Riddle’s Court, a Discovery

With our this project currently in progress, our eyes and ears are particularly attuned to Patrick Geddes material elsewhere in our collections.  It was a delight recently to stumble across a volume entitled Records relating to the Mechanics’ Library and University Hall, Riddle’s Court.  We have been working very closely with the Education Officer at the Patrick Geddes Centre, Riddle’s Court, so this is an extra special find at this time.

In the late 1880s, Patrick Geddes acquired Riddle’s Court for the purpose of creating University Hall.  Prior to this, it had been in the possession of the Mechanics Library, who had been based there since the mid 1850s.

A volume in our collection contains extracts of records relating to the building’s time as the Mechanics Subscription Library, including the earlier history of the buildings, as well as records of its time as University Hall.  As well as text, the volume is peppered liberally with illustrations.

The first residents moved in for the Winter Session of 1889-90.  There were only three of them – William Speirs Bruce, Riccardo Stephens and William Grant Burn-Murdoch.  All three had a strong connection to Geddes.

Illustration by Louis G Irvine

Bruce, William Speirs (1867-1921) ,

A naturalist, polar scientist and oceanographer, Bruce organised and led the Scottish National Antarctic Expedition.  He first matriculated to study medicine at the University in 1887/8, but did not graduate.  However, he studied under Patrick Geddes at the Scottish Marine Station at Granton.

Stephens, Riccardo (1860-1923)

A medic and author, Stephens is perhaps best remembered for his gothic novels The Mummy and Cruxiform Mark, the latter set in University Hall.  Born in Croydon, though described as a Cornishman in Lyra Celtica, he relocated to Edinburgh and practised as a physician.

Burn-Murdoch, William Gordon (1862-1931)

An artist, travel writer and explorer, he originally studied law at the University before going on to study art in Antwerp and Paris.  It was at University Hall that he first met Speirs Bruce; he later accompanied Bruce on the Scottish National Antarctic Expedition, capturing this in his illustrated book From Edinburgh to the Antarctic. He also collaborated with Geddes, perhaps most noticeably on unrealised plans to create a mural around Castlehill Water Reservoir.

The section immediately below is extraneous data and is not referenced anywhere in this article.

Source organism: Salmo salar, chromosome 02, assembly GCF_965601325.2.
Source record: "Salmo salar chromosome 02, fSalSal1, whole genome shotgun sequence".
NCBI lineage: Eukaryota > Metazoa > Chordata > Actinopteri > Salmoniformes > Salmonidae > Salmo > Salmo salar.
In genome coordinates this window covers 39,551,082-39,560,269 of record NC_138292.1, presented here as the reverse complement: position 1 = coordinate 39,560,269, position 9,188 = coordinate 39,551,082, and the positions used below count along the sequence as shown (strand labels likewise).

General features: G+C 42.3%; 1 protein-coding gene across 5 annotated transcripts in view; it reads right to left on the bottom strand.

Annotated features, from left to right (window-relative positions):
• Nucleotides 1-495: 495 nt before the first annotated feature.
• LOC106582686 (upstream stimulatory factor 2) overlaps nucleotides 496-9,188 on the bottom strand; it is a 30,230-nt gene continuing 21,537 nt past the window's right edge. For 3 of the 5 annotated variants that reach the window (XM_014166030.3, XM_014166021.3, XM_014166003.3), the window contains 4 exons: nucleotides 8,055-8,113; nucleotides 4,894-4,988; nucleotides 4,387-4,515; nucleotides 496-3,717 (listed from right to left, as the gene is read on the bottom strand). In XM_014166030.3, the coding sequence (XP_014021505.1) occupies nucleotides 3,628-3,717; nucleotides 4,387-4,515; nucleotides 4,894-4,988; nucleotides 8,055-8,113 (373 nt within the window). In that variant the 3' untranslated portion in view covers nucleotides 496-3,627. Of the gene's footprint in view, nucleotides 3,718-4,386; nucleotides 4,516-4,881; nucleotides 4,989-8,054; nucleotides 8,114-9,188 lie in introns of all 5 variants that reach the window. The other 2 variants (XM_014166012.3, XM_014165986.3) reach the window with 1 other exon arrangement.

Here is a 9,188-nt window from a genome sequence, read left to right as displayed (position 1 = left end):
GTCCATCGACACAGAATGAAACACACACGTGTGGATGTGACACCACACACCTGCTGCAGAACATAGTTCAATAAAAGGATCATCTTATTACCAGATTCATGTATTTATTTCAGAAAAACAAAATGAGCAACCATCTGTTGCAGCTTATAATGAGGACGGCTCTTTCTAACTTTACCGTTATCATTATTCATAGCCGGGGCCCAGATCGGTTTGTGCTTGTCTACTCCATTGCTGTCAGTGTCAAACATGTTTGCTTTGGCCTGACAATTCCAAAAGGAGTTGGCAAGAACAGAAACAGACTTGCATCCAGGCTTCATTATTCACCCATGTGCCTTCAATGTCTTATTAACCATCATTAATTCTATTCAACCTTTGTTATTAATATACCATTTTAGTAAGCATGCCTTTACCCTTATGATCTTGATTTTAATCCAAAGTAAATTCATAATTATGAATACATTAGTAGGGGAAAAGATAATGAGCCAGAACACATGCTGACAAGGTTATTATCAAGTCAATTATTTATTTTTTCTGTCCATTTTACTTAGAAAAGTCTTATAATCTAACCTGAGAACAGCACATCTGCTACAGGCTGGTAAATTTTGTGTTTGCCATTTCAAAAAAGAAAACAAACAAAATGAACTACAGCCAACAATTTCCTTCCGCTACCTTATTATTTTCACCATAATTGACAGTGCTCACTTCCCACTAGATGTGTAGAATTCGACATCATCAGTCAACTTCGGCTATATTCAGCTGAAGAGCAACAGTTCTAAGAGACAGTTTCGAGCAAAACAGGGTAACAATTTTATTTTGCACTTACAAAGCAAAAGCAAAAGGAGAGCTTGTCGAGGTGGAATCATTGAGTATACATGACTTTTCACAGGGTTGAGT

Irvine, Louis Godfrey (1868-1946) [Obituary]

Louis G. Irvine by WG Burn Murdoch

Irvine was born in Arbroath in 1867 to Walter Forbes Irvine and Eliza Mary Jane Fearnside.  He was educated at Arbroath High School, George Watson’s College (Edinburgh).

He first matriculated in Arts in 1884, aged 16. He then matriculated to study Medicine in 1888/89, graduating both MA and MB, CM in 1892.  He later gained a BSc (Public Health) in 1894 and MD in 1901.

Irvine emigrated to South Africa in the mid 1890s and spent the rest of his career there.  He was particularly active in relation to the health and safety of mine workers.  He was a member of the Chemical, Metallurgical and Mining Society of South Africa, becoming an Honorary Life member in 1905. In 1929 he served as joint vice-president of Section I (Physiology) of the British Association for the Advancement of Science when its annual meeting was held in South Africa.

The volume has now been catalogued and digitised.



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